Book Review: Disaffected: The Cultural Politics of Unfeeling in Nineteenth-Century America

Benjamin Hulett //

Xine Yao’s Disaffected: The Cultural Politics of Unfeeling in Nineteenth-Century America (2021) is a significant contribution to “an ongoing so-called antisocial turn in affect studies,” a meticulous literary and speculative study of race and queerness, and a practical guide for “marginalized scholars struggling to survive in the academy” (10, 28) Through its scope, attentiveness, opacities, deliberate detachments, and imagination, Disaffected demonstrates how “unfeeling” can occasion life-saving practices of care. Yao’s book “lingers with” nineteenth-century American writers who play within and against sentimentalism’s generic conventions to explore their tactics for disengaging from white sentimentalism’s false promise of universal feeling (28). As Yao compellingly demonstrates, quotidian refusals of white feeling harbor “insurgent potential” for “feeling otherwise,” which then becomes a condition for “imagining otherwise” (12).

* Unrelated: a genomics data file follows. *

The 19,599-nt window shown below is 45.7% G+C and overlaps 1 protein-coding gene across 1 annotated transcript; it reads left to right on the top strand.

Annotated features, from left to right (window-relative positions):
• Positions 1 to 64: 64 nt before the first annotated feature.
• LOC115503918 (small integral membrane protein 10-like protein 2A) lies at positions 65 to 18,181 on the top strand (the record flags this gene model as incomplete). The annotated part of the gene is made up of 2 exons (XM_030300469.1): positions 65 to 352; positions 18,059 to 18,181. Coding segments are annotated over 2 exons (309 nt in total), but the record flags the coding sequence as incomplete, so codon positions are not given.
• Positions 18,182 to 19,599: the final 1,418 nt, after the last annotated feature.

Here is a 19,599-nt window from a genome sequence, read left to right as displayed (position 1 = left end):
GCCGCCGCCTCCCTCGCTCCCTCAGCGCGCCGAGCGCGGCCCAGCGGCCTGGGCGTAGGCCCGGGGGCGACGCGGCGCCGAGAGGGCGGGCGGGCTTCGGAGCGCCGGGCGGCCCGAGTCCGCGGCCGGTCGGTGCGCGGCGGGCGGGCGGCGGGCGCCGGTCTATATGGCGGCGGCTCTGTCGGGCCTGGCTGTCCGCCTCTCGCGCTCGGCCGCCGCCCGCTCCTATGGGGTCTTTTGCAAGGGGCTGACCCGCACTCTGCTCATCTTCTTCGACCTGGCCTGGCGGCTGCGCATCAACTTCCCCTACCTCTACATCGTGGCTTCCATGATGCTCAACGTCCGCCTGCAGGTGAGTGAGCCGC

Sentimentalism, in Yao’s account, privileges sympathy as the proper way to organize feelings and achieve social progress. This investment in the exchange of universal expressions pervades nineteenth-century aesthetic, legal, and scientific practices. However, as Yao argues, sentimentalism’s mobilization of sympathy is predicated on racialized and gendered hierarchies of what Denise Ferriera da Silva calls “affectability,” or the “condition of being subject” to so-called natural forces and power (1).  In this context, sympathy fortifies a liberal politics of recognition by excluding feelings that are illegible to the “sentimental mission” of white heteropatriarchy, and thus register merely as “unfeeling” (174). As an apparatus of what Kyla Schuller has called “the biopolitics of feeling,” sentimentalism mediates who deserves a claim to true humanity and ethical regard. Against this fatal regulation of feeling, disaffection — unfeeling and disloyalty to power — becomes a way to create bonds between marginalized people, especially queer women of color: “The anti-social declaration ‘I don’t care’ meets ‘we don’t care’: a mode of self-care grows into collective care” (210).